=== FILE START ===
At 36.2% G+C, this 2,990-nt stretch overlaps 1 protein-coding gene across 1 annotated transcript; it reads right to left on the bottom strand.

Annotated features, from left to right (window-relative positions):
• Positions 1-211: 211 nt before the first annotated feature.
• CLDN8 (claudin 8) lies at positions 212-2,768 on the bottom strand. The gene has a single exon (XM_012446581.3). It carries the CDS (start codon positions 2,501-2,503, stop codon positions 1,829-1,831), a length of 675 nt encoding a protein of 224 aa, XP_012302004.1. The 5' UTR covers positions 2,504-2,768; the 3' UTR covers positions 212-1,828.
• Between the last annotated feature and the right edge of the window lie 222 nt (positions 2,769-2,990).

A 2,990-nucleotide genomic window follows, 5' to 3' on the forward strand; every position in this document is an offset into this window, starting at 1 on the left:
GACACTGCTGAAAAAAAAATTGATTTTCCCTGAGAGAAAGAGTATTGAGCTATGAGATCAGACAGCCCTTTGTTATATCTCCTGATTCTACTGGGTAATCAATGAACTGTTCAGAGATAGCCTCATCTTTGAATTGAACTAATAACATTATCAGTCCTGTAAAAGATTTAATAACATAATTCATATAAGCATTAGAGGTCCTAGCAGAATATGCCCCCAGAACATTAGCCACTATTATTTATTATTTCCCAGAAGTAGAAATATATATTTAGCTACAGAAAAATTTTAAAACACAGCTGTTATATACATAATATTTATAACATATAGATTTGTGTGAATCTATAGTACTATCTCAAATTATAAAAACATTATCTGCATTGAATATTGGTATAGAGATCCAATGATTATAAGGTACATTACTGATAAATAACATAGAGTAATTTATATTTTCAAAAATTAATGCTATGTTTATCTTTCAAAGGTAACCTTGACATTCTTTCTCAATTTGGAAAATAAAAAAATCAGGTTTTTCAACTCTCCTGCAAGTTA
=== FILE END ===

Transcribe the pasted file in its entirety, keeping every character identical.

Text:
At 36.2% G+C, this 2,990-nt stretch overlaps 1 protein-coding gene across 1 annotated transcript; it reads right to left on the bottom strand.

Annotated features, from left to right (window-relative positions):
• Positions 1-211: 211 nt before the first annotated feature.
• CLDN8 (claudin 8) lies at positions 212-2,768 on the bottom strand. The gene has a single exon (XM_012446581.3). It carries the CDS (start codon positions 2,501-2,503, stop codon positions 1,829-1,831), a length of 675 nt encoding a protein of 224 aa, XP_012302004.1. The 5' UTR covers positions 2,504-2,768; the 3' UTR covers positions 212-1,828.
• Between the last annotated feature and the right edge of the window lie 222 nt (positions 2,769-2,990).

A 2,990-nucleotide genomic window follows, 5' to 3' on the forward strand; every position in this document is an offset into this window, starting at 1 on the left:
GACACTGCTGAAAAAAAAATTGATTTTCCCTGAGAGAAAGAGTATTGAGCTATGAGATCAGACAGCCCTTTGTTATATCTCCTGATTCTACTGGGTAATCAATGAACTGTTCAGAGATAGCCTCATCTTTGAATTGAACTAATAACATTATCAGTCCTGTAAAAGATTTAATAACATAATTCATATAAGCATTAGAGGTCCTAGCAGAATATGCCCCCAGAACATTAGCCACTATTATTTATTATTTCCCAGAAGTAGAAATATATATTTAGCTACAGAAAAATTTTAAAACACAGCTGTTATATACATAATATTTATAACATATAGATTTGTGTGAATCTATAGTACTATCTCAAATTATAAAAACATTATCTGCATTGAATATTGGTATAGAGATCCAATGATTATAAGGTACATTACTGATAAATAACATAGAGTAATTTATATTTTCAAAAATTAATGCTATGTTTATCTTTCAAAGGTAACCTTGACATTCTTTCTCAATTTGGAAAATAAAAAAATCAGGTTTTTCAACTCTCCTGCAAGTTA